In a webinar today, Annie Pettit, the chief research officer of Peanut Labs, shared 10 tips to make better use of survey sampling.
1. Have a SMART objective. Annie advocates setting a goal that is S.M.A.R.T.: Specific, Measurable, Attainable, Relevant, and Time-bound. For instance, instead of something vague like "learn about our brand" or "understand what brand users think of our products", be specific: "understand who uses SKU [Shelf-Keeping-Unit, a reference for retailers] XYZ at least once per week and why they choose our SKU over competitive SKUs."
2. Define the target group characteristics. Be precise when screening respondents. For instance, coffee usage, coffee purchase, and coffee consumption are not the same. It's the difference between someone who might use coffee grinds in their garden, someone who might buy coffee for their spouse, and someone who actually drinks coffee.
3. Define who is not in your target group. Don't exclude people from your sample out of habit. Including them can help you answer questions like: Why are non-users rejecting your category? Why are competitive users rejecting your brand? Why aren't low volume users translating into high volume users? Why don't switchers remain loyal to your brand?
4. Slower is better. Yes, you can field an online survey in an hour. Or a few hours. Or a day. But by doing so you skew your results towards those people who were at their computer at that moment. "The best thing you can do," said Annie, "is to leave your study open for a full week. That way you hit everyone, not just people who are on their computers right this second."
5. Stay in field. Similarly, speed can compromise quality. If you are using quota sampling, budget the extra time to let the harder-to-reach cells fill up. For instance, it can be difficult to recruit younger respondents. "You should simply wait for those people. It is the only alternative – only close fielding when you hit at least 90% of every target. Then, if you have to weight a group, the weights are small and less likely to bias the results. Tell your kids to stay in school, and tell yourself to stay in field!"
6. Use a large sample size. Imagine that 43% of the sample likes product concept 1, and 30% likes product concept 2. If you have 100 responses, this finding falls within the margin of error. If you have 400 responses, then this difference is more likely to be meaningful. Another benefit of larger sample sizes is that the subgroups within the sample are then larger, making it easier to compare the results from different subgroups.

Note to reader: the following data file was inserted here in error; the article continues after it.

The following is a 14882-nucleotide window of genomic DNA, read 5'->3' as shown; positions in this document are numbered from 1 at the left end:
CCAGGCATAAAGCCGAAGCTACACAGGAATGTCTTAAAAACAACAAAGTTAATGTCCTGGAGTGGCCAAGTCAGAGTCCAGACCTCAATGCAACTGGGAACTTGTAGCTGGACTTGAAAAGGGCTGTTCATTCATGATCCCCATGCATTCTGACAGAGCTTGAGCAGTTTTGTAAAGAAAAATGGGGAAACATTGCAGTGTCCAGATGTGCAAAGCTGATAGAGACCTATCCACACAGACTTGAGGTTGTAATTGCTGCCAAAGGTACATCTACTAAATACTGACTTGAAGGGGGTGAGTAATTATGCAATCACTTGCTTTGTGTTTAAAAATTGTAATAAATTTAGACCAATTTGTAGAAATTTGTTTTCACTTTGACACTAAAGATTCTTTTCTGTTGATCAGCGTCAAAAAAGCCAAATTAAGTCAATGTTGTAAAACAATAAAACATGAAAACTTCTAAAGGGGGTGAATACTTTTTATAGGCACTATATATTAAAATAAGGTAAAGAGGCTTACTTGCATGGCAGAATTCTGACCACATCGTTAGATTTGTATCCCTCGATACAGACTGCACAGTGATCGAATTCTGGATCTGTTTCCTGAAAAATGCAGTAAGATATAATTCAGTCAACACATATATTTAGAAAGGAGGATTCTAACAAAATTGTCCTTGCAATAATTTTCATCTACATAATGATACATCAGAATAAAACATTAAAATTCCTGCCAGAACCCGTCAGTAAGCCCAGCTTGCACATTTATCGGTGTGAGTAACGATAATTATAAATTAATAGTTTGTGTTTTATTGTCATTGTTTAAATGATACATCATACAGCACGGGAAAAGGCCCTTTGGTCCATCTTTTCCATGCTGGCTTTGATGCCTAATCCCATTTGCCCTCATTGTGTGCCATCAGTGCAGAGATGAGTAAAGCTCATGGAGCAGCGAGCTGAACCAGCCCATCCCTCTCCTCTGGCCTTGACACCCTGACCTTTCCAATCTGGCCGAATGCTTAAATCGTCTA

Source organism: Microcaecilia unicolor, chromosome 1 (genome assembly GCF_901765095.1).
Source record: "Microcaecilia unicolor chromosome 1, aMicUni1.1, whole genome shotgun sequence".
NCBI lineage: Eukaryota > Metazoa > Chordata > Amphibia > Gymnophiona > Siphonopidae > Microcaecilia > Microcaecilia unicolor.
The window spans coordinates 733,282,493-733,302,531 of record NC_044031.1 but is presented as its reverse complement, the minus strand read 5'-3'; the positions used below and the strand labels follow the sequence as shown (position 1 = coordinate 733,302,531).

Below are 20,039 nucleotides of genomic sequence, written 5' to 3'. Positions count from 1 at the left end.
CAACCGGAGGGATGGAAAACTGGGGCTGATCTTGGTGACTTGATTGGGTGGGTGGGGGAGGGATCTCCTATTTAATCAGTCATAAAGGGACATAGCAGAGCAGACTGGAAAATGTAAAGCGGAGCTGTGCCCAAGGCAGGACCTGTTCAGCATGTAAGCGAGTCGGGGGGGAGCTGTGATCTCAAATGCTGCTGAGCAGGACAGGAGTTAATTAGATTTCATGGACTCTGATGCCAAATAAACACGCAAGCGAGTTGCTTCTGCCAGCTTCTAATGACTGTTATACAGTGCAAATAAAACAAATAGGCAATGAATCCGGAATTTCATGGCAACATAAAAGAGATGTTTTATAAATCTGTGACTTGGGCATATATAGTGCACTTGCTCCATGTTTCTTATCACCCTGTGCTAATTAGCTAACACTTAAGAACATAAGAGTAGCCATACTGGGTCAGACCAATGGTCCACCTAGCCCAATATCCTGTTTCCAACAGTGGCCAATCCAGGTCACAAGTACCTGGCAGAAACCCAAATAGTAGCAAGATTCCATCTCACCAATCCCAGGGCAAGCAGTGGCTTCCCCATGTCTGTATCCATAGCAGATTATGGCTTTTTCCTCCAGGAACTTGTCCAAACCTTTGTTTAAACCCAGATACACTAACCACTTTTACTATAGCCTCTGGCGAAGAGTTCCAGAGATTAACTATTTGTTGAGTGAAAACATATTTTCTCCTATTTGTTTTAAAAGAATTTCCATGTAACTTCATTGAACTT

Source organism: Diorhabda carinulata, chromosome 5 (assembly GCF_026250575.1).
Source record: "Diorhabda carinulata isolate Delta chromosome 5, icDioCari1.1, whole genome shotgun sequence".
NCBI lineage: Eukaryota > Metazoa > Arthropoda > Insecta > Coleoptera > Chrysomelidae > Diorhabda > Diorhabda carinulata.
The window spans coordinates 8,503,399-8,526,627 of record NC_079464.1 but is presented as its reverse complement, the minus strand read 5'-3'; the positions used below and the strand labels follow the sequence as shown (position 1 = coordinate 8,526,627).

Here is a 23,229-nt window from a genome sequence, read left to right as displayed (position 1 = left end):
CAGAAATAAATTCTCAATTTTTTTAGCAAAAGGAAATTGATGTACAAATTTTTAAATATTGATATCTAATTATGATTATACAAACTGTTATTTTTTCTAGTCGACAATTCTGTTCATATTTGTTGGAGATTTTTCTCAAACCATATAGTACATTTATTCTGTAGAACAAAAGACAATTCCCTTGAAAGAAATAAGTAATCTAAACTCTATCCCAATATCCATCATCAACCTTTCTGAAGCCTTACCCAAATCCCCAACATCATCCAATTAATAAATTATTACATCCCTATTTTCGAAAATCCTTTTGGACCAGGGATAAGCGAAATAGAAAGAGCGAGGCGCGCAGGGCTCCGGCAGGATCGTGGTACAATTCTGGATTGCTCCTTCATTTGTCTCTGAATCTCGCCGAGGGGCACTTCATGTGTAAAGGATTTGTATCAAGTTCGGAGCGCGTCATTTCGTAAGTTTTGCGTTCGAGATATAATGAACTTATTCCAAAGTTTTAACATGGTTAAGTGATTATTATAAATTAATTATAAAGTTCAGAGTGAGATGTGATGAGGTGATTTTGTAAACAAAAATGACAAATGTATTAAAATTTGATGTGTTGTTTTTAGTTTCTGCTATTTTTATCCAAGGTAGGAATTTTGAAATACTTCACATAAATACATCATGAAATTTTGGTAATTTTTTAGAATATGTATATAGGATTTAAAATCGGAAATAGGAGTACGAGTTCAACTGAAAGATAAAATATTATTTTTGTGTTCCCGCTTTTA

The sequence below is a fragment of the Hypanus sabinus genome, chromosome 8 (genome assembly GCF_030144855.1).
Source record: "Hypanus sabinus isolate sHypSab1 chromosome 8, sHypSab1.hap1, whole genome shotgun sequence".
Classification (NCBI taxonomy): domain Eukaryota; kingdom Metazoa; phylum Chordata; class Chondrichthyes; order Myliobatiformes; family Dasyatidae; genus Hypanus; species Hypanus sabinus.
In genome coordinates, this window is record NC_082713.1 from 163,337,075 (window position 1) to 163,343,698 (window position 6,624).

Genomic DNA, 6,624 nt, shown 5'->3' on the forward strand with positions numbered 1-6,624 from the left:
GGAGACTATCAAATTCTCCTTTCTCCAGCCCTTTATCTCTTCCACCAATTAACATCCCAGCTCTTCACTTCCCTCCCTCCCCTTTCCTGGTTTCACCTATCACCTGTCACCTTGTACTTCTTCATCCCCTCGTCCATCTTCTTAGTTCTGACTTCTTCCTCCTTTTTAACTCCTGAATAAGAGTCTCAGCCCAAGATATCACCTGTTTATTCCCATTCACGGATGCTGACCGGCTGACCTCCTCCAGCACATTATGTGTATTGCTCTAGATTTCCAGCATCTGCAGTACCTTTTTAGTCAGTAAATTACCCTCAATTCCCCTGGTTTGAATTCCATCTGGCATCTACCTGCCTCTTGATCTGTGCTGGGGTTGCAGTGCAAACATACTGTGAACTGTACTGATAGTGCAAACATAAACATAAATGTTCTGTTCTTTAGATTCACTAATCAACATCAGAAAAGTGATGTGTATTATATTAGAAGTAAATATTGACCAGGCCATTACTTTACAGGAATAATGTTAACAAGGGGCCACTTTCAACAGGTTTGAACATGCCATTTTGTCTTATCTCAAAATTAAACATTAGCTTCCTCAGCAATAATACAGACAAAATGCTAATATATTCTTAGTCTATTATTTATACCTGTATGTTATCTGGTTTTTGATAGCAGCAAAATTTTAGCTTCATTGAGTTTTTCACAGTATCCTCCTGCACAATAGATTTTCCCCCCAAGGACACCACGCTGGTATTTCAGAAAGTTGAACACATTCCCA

7. Sample based on return rates. When inviting participants to take your survey, oversample those with lower response rates: men, younger people, non-whites, and those with higher income.
8. Pre-test any new targeting criteria. What is a heavy user of Starbucks coffee? Is it someone who purchases 1+ times per week, 5+ times per week, or 10+ times per week? You want to make sure you have enough responses in the loyal customer segments that you are studying. Pre-test the most important questions to ensure that you have identified the right group and will have a sufficiently large sample size at the end. "Pre-test 2 or 3 alternatives to make sure you have enough people in your important buckets," said Annie.
9. Forget preconceived notions – Given the research objectives, embrace the sampling method and research methodology that makes the most sense.
10. Accept the errors – "Where do errors enter a research project?" Annie asked. "Everywhere!" A project can have improperly operationalized objectives, biased questions, incomplete sample frames, non-response bias, self-selection, data editing and recording errors, poor data analysis, and weak report writing. You might miscode a response in the SPSS or SAS file or use unclear language. Be vigilant – when you find out something with your research didn't work out the way you hoped, be ready to think about the problems that might have arisen, not just the obvious problem of sampling bias.
For better sampling, plan ahead, pre-test as much as possible, leave sufficient fielding time in your schedule, use a sufficiently large sample size, and understand how to recognize and work around errors.
Originally published as "10 Tips to Sample Better" on ResearchScape.com by Jeffrey Henning on May 21, 2015.